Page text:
These cheese enchiladas are pretty simple and, honestly, pretty perfect. The red chile sauce alone garnered rave reviews from our testers. So did the quick prep time. We think you’ll love’em too.
My Mexican-born friend Gilberto Martin del Campo, who taught me how to make a green chile sauce, also showed me how to make these enchiladas. This is how a lot of people in Mexico prepare them and is very unlike the gloppy “cheese enchiladas” of the typical Tex-Mex place this side of the border.
The day I realized that I could make my own sauce for enchiladas was a day when life’s lovely possibilities glowed a few degrees brighter. The sauce turns ordinary corn tortillas and a dribble of sour cream into a feast. The method of frying a sauce-coated tortilla probably seems unusual, but you’re not frying the tortillas to get them crisp and golden. The idea is to make them supple, tasty, and hot. If possible, buy locally produced, real handmade corn tortillas. Sometimes Gilberto will put some queso fresco in the center of the tortilla before he folds it, which is a lovely variation. Make a platter of these enchiladas and serve them for a light supper or lunch. Of course, it will be difficult to fill the platter because the cook usually wants to eat them straight from the frying pan.–Martha Holmberg
WHAT IS COTIJA?
“A slightly dry and crumbly cow’s milk cheese with a nice tang,” is how author Martha Holmberg describes cotija [pronounced koh-TEE-hah], a Mexican cheese named for a town in the state of Michoacán. We couldn’t have said it better ourselves. You’ll find the mild, reticent-to-melt cotija in many grocery stores stateside, although, in a desperate moment, a dryish feta will work instead, notes Holmberg. Nothing’s quite the same as the real thing, though, so go on. Get your cotija on.
For the red chile sauce
- 12 dried New Mexico chiles (or substitute ancho chiles)
- 2 ancho chiles (which are, by definition, dried)
- 2 tablespoons olive oil, lard, or rendered chicken fat
- 1/2 yellow onion sliced
- 1/4 teaspoon kosher salt plus more as needed
- 3 large garlic cloves smashed
- 1/2 teaspoon ground cumin
- 1 teaspoon granulated sugar plus more as needed
- 1/2 cup homemade chicken stock, low-sodium canned chicken broth, turkey broth, or vegetable broth
For the enchiladas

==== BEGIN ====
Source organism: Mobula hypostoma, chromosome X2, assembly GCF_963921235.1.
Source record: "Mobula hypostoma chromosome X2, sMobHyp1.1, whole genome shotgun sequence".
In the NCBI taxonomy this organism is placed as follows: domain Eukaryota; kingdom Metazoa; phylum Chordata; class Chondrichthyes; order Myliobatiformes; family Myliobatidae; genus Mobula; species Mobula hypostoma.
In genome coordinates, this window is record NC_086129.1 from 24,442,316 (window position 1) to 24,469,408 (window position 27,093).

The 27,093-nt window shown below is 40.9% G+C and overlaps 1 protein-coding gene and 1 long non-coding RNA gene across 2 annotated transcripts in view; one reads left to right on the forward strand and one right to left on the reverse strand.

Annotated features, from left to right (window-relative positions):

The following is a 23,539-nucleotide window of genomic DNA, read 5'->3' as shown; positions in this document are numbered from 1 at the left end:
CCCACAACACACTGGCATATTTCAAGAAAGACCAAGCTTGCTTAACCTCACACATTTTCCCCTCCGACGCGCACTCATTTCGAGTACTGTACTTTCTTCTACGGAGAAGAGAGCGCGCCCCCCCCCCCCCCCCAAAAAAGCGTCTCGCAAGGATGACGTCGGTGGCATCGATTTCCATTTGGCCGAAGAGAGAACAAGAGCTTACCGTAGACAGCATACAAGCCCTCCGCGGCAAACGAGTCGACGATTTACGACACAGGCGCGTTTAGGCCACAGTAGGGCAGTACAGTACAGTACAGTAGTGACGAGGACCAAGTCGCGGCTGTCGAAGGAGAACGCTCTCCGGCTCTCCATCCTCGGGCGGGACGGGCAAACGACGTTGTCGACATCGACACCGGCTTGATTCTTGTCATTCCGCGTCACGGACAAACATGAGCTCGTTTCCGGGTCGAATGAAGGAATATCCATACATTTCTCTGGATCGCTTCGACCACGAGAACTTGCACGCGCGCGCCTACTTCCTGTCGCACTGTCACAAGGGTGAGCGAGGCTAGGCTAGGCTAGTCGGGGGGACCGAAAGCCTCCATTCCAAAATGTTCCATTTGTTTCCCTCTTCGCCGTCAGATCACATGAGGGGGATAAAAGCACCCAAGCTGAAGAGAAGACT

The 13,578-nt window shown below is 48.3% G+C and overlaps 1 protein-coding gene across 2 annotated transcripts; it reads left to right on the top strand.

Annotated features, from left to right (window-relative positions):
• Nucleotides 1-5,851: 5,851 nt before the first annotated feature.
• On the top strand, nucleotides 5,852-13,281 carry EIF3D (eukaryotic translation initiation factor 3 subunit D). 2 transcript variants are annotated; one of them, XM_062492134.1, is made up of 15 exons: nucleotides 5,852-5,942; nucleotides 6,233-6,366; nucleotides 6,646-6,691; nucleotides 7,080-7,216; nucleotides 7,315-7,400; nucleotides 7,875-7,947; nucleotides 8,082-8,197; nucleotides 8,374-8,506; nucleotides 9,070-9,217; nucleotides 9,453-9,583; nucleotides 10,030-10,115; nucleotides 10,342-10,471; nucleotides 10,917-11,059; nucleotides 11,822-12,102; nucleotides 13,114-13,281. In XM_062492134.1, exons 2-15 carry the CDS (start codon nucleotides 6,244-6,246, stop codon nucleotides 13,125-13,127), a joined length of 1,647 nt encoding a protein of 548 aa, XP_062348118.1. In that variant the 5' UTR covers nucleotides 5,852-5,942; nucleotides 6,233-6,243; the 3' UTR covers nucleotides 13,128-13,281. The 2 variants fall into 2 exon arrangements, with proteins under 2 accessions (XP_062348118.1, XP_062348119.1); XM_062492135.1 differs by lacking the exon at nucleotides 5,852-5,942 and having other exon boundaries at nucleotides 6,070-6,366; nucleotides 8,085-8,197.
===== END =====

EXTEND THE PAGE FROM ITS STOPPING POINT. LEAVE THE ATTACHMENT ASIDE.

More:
- 4 tablespoons olive oil
- Twelve (6-inch) corn tortillas
- 1/2 cup crumbled cotija cheese
- 1/2 cup sour cream
- 1 teaspoon fresh lime juice
Make the red chile sauce
- Break open both types of chiles, discard the stems, and shake out the seeds. Depending on how brittle the chiles are, you can use your hands or use kitchen scissors. The chiles contain a natural chemical that can irritate your skin or eyes, so be careful. If your skin is particularly sensitive, wear rubber gloves. Be sure to wash your hands thoroughly with soap and water when you have finished.
- Place a large skillet over medium-high heat, add the chiles, and toast them by pressing them flat onto the hot surface with a metal spatula, turning them once. Once they change color and you can start to smell them, they’re ready. This can happen in as short a time as 15 seconds a side. Don’t toast them too long or they’ll scorch. Pour the chiles into a medium bowl, add hot water to cover, and let soak until quite soft, at least 30 minutes.
- While the chiles are soaking, in a medium skillet, heat the oil over medium-high heat. Add the onion and salt and cook, stirring frequently, until the onion starts to sizzle. Then reduce the heat to low and continue to cook until the onion is very soft and sweet and is starting to caramelize, about 15 minutes. Add the garlic, cumin, and sugar and cook for another 30 seconds or so. Remove from the heat and set aside until the chiles are ready.
- Drain the chiles, reserving the soaking water. In a blender, combine the chiles and the onion mixture and process until puréed, adding enough of the broth to create a smooth purée and stopping to scrape down the sides of the blender. Add the remaining broth and process, adding a little of the soaking water if needed to get a nice pouring consistency reminiscent of very thick canned tomato juice. Taste and adjust the seasoning with more salt or sugar if needed. You should have about 2 cups. (You can refrigerate the sauce in an airtight container for up to 1 week or freeze it in resealable plastic bags for up to 2 months.)
Assemble the enchiladas
- Heat the oven to 250°F (120°C).